The selective serotonin reuptake inhibitor (SSRI) sertraline (Zoloft, Pfizer Inc) may have a negative impact on some semen parameters, a finding that may have implications for male fertility, new research suggests.
A randomized, single-blind study in men being treated with the drug for premature ejaculation (PE) showed that the drug significantly reduced sperm concentration and percentage of normal morphology and significantly increased percentage of sperm deoxyribonucleic acid (DNA) fragmentation compared with behavioral therapy (BT).
"Our study revealed detrimental effects of sertraline on some semen parameters. It should particularly be considered in patients who are trying to conceive," the authors, led by Zahra Sepehrmanesh, MD, Kashan University of Medical Sciences in Iran, write.
The study was published online February 12 in Urology.
The etiology of PE is not clearly known, and various methods are used to treat it, including SSRIs and nonmedical treatment, such as BT.
The success rate of BT for PE is from 45% to 65%, although its benefits are mainly short term, the authors note.
SSRIs such as clomipramine (Anafranil, Covidien), paroxetine, fluoxetine, sertraline, and citalopram have also been shown to be effective in treating PE, but they are associated with side effects, including yawning, mild nausea, severe sweating, extreme fatigue, change in bowel function, and reduced bone mineral density.
These drugs can also lower libido and erectile rigidity, but in some patients, the side effects gradually disappear after a month of continuous use, the authors write.
In view of these side effects and because PE is a very common sexual disorder, the authors sought to study the impact of sertraline on sperm parameters in PE patients and to compare its efficacy with BT.
The randomized, single-blind study included 60 normally potent men with PE, aged 18 to 40 years, who were heterosexual, married, had no other known sexual disorders, and were sexually active, having intercourse at least twice a week.
Half of the sample received sertraline 25 mg/day in the evening for the first week. The dose was increased up to 50 mg/day for 3 months. For some patients, the dose was increased to 100 mg/day.
Men randomly assigned to behavioral therapy (n = 30) were trained to use the following behavioral therapy techniques:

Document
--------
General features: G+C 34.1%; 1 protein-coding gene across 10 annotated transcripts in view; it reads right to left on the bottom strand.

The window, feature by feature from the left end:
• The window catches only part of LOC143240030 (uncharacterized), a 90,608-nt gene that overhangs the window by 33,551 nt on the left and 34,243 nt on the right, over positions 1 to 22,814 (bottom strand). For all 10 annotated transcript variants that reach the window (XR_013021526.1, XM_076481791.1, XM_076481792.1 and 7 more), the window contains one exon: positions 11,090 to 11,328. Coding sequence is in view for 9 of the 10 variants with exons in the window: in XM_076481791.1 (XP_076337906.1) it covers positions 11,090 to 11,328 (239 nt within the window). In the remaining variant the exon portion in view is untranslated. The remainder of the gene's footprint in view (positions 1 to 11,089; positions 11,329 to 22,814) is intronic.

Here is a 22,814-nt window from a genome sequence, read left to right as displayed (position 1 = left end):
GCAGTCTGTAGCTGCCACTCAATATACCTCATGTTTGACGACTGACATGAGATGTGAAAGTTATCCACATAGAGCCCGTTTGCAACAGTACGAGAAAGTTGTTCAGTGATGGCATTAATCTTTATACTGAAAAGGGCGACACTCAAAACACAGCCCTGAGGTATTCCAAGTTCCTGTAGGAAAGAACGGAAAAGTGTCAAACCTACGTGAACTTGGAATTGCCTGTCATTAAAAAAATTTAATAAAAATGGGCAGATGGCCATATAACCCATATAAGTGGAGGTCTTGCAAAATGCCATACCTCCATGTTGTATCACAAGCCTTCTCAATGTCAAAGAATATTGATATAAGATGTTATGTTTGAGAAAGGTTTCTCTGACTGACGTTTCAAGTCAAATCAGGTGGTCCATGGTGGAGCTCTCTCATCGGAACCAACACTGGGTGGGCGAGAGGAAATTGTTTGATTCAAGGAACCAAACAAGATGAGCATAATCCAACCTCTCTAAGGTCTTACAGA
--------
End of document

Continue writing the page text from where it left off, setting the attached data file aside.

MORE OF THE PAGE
The squeeze technique, in which the erect penis is stimulated until impending orgasm and ejaculation are felt, and then the stimulation is abruptly stopped, and the coronal ridge of the penis is squeezed for several seconds. This is repeated several times.
The start-stop technique, in which stimulation is interrupted for several seconds, but no squeeze is applied.
The researchers also conducted a semen analysis and found that sperm concentration (million/mL) and percentage of normal sperm morphology were significantly reduced in the sertraline group (P < .05).
They also found a significant increase in percentage of DNA fragmentation of sperm in the sertraline group (P < .05), but there was no significant difference in semen volume or percentage of sperm motility, either before or after sertraline therapy.
BT had no effect on any semen parameters.
The investigators report that the reduction of the sperm concentration (million/mL; P <.001) and the percentage of normal morphology (P = .009) in the sertraline group were significantly more than in the BT group. The increase of percentage of DNA fragmentation in the sertraline group was significantly more than in the BT group (P = .004).
"Although in recent years the use of medication in many psychiatric disorders has become quite common and acceptable, the importance of research on the harmful effects of these drugs should not be neglected," the authors write.
They conclude that further studies into the impact of SSRIs are needed in larger populations.
Don't Dismiss Nonpharma Treatments
Commenting on the study for Medscape Medical News, Kenneth Paul Rosenberg, MD, a psychiatrist in private practice who treats men with sexual disorders, including PE, at his clinic, Upper East Health, in New York City, said the study is of interest for several reasons.
"One, it points out the importance of utilizing nonpharmacologic treatments for all disorders when readily accessible and clinically and experimentally proven.
"I am completely in favor of pharmacology and have improved the lives of countless people with drugs, but at the same time, there is enormous benefit and perhaps more lasting benefit from psychotherapeutic techniques, and that also has been proven," he said.
Dr. Rosenberg emphasized that when treating sexual disorders, "there is no question that you should not ignore the proven benefits of psychotherapeutic and behavioral techniques. The authors have made that point even more imperative because they say that the behavioral therapy techniques are just as good, if not better, for the treatment of premature ejaculation because of the potential side effects of medication. That is a very good point."
The study results need to be replicated, he added, but noted that they highlight the fact that nonpharmacologic interventions are extremely useful and for the most part are without side effects.
"At my clinic, we use yoga and meditation, because for 5000 years there were no medicines for sexual disorders, there were behavioral techniques. So we do a lot of things that are tried and true."
The study was sponsored by the Vice Chancellor for Research of the Kashan University of Medical Sciences. The authors and Dr. Rosenberg report no relevant financial relationships.
Urology. Published online February 12, 2014. Abstract
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Cite this: SSRI May Negatively Affect Male Fertility - Medscape - Mar 20, 2014.